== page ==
That’s why I was pleased to see that some Republicans are actually breaking from tradition and saying that they might consider cutting the Pentagon budget when considering cutting overall spending.

Check out the New York Times report here, which discusses the awkward position some newly-elected, Tea Party-supported Republicans are in because, while Republicans traditionally are very reluctant to cut military spending, they were elected on a platform to cut spending and grab a hold on the deficit.

Secretary of Defense Robert Gates’ proposal to cut defense spending by $78 billion over the next five years is a good start, but maybe they can trim the military budget down so that it is only more than the next ten countries combined?

It is also quite comforting to know that Colin Powell has the sense to say that cutting the military budget is a possible way to tame the deficit, as supposed to defunding the NPR or the National Endowment for the arts, which only serves as rhetorical posturing and does next to nothing in reducing the deficit.

It’s my belief that part of the unwillingness to slash the military budget can be attributed to the notion that a sizable number of Americans believe that their country could go to war at any minute, and that we need to be completely dominating all other countries in order to feel safe. This presents a perplexing image of America, as it tries to display confidence by boasting a strong military where in fact Americans end up appearing as insecure and paranoid about being attacked.

America is sliding down the world rankings in the education realm; it is beginning to lag behind in science and technology development. President Obama addressed parts of the issue in his State of the Union address. If the President wants America to once again lead the world, it can only do so with a strong economy, and, more importantly, a healthy and educated populace.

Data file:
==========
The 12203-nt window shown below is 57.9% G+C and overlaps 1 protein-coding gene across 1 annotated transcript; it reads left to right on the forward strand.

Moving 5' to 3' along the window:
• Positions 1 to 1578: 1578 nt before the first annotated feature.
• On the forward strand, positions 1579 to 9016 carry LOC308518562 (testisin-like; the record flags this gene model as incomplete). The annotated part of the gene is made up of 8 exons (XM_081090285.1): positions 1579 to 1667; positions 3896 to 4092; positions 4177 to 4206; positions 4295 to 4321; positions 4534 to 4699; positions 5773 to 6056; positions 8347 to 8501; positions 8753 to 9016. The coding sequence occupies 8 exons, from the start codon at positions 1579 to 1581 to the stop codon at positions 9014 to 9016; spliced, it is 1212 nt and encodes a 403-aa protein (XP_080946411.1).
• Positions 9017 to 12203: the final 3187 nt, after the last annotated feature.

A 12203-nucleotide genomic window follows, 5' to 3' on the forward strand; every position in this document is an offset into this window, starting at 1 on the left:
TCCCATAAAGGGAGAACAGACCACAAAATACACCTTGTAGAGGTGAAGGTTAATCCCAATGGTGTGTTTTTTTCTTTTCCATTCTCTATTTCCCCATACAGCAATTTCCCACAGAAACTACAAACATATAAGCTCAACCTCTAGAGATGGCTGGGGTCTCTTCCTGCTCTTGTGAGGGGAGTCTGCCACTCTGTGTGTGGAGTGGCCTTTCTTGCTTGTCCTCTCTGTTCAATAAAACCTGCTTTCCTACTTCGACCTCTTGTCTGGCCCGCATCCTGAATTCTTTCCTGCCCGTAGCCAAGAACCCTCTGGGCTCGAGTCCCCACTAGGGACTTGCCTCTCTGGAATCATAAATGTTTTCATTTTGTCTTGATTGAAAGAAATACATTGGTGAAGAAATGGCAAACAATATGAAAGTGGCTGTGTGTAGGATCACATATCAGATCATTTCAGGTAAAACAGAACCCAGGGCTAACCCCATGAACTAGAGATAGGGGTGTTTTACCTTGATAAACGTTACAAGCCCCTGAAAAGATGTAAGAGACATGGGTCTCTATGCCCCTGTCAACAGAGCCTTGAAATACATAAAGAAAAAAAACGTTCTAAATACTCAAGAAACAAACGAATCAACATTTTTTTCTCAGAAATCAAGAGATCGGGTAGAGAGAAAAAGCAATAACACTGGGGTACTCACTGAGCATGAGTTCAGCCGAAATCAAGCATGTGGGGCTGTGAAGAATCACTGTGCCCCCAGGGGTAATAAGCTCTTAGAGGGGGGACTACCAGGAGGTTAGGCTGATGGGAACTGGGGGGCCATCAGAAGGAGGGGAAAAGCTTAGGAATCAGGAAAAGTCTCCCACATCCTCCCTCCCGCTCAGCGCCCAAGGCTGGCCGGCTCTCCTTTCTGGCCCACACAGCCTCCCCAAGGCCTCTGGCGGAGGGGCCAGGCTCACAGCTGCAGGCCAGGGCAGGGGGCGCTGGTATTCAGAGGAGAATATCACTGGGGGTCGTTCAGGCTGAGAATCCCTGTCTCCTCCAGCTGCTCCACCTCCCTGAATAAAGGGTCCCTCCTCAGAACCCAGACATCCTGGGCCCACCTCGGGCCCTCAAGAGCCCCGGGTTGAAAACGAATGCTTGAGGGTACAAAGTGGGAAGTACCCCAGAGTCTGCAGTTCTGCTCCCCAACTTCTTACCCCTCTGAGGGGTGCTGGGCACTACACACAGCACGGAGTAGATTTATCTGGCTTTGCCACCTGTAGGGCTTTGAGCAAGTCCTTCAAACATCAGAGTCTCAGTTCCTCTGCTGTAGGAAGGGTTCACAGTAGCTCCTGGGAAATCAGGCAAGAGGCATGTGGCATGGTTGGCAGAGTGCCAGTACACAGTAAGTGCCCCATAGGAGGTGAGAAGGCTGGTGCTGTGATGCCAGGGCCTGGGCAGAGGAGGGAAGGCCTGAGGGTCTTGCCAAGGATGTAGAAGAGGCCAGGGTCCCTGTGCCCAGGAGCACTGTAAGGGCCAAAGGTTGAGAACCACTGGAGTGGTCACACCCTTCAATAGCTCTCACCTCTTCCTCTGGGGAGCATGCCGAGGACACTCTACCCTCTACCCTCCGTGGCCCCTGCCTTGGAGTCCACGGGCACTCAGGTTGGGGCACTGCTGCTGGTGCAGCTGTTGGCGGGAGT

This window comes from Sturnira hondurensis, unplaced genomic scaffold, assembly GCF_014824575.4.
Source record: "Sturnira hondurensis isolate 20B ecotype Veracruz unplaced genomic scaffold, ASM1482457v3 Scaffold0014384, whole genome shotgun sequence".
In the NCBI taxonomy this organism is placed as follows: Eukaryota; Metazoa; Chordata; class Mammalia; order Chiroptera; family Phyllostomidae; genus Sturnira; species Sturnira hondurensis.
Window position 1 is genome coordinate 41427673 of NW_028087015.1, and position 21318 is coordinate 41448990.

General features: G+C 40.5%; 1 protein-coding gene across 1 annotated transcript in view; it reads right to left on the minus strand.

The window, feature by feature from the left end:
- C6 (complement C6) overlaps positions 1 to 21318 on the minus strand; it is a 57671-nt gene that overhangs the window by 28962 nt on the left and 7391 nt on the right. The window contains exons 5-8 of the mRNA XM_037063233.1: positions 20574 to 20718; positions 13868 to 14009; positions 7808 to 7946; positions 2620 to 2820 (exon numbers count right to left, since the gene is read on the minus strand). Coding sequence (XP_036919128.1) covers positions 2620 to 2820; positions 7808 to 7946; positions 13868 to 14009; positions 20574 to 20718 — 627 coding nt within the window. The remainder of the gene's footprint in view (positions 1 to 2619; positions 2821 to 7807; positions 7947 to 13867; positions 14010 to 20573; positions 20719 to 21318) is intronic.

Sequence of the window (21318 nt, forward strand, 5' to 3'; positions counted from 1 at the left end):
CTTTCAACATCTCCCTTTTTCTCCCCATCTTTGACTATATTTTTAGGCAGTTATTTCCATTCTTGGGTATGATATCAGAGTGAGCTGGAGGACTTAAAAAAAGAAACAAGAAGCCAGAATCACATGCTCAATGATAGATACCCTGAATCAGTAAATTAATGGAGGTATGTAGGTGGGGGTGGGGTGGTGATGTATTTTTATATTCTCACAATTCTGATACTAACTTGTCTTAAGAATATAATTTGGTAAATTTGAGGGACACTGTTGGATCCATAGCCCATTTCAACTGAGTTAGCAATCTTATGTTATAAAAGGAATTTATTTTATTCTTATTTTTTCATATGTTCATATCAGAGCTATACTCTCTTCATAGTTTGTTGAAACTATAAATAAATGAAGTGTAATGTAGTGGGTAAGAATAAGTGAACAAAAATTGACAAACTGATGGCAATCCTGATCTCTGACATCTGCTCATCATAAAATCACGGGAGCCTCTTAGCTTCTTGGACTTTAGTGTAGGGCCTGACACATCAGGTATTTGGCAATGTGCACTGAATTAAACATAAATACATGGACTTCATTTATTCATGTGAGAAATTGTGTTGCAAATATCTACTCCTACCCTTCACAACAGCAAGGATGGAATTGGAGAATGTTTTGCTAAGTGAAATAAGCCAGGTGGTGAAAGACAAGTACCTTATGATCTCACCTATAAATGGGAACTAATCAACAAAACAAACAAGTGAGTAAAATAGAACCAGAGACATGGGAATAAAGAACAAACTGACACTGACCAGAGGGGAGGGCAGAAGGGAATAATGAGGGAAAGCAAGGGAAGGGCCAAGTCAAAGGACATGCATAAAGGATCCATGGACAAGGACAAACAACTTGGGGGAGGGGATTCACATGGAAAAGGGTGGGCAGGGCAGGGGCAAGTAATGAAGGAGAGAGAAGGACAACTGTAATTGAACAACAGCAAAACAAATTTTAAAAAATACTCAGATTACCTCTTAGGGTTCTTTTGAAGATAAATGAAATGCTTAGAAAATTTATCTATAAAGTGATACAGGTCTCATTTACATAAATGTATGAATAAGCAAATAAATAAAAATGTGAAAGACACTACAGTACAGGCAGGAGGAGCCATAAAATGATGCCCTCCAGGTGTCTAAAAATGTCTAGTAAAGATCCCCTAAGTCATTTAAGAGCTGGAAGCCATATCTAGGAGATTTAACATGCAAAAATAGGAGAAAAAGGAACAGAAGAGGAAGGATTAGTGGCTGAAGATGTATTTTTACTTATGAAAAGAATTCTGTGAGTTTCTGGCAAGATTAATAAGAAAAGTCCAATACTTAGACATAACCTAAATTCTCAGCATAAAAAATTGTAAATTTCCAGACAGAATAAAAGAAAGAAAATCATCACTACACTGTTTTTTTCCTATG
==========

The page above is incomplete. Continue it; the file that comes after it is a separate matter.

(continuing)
Yemen Protests Draw Thousands In Tunisia Inspired Demonstrations

Read the HuffPost report, which also features a video of Al-Jazeera’s report, here

First Lebanon, then Tunisia, then Egypt, and now Yemen. Maybe Clinton was right, that the Middle East is crumbling because the countries couldn’t get their acts together.

Rachel Maddow Gives Encore Performance Of Lambasting CNN

Rachel Maddow once again haves at it on criticizing CNN for airing Congresswoman Michele Bachmann’s State of the Union response during its prime time coverage, thereby elevating the importance of her speech to equate that of Representative Paul Ryan’s official Republican response. Maddow also argues that by airing the response, CNN has also validated a false Tea Party entity because the group that financially supported Bachmann’s response has almost nothing to do with the actual ‘small-government’ tea party movement.

Read the HuffPost article, video included, here.

I bet Candy Crowley and Roland Martin (and probably Anderson Cooper) were all thinking “oh my god this is such B.S.” They have a point. It really made no sense at all for CNN to air Bachmann’s response. I happen to think that Wolf Blitzer probably didn’t find the logic in broadcasti¬≠ng Bachmann’s response, either, but he probably didn’t have any say, and was told by his bosses to note numerous times that CNN is the only network airing it.

By the way, what the heck was Piers Morgan doing there? The guy can barely be considered a journalist­.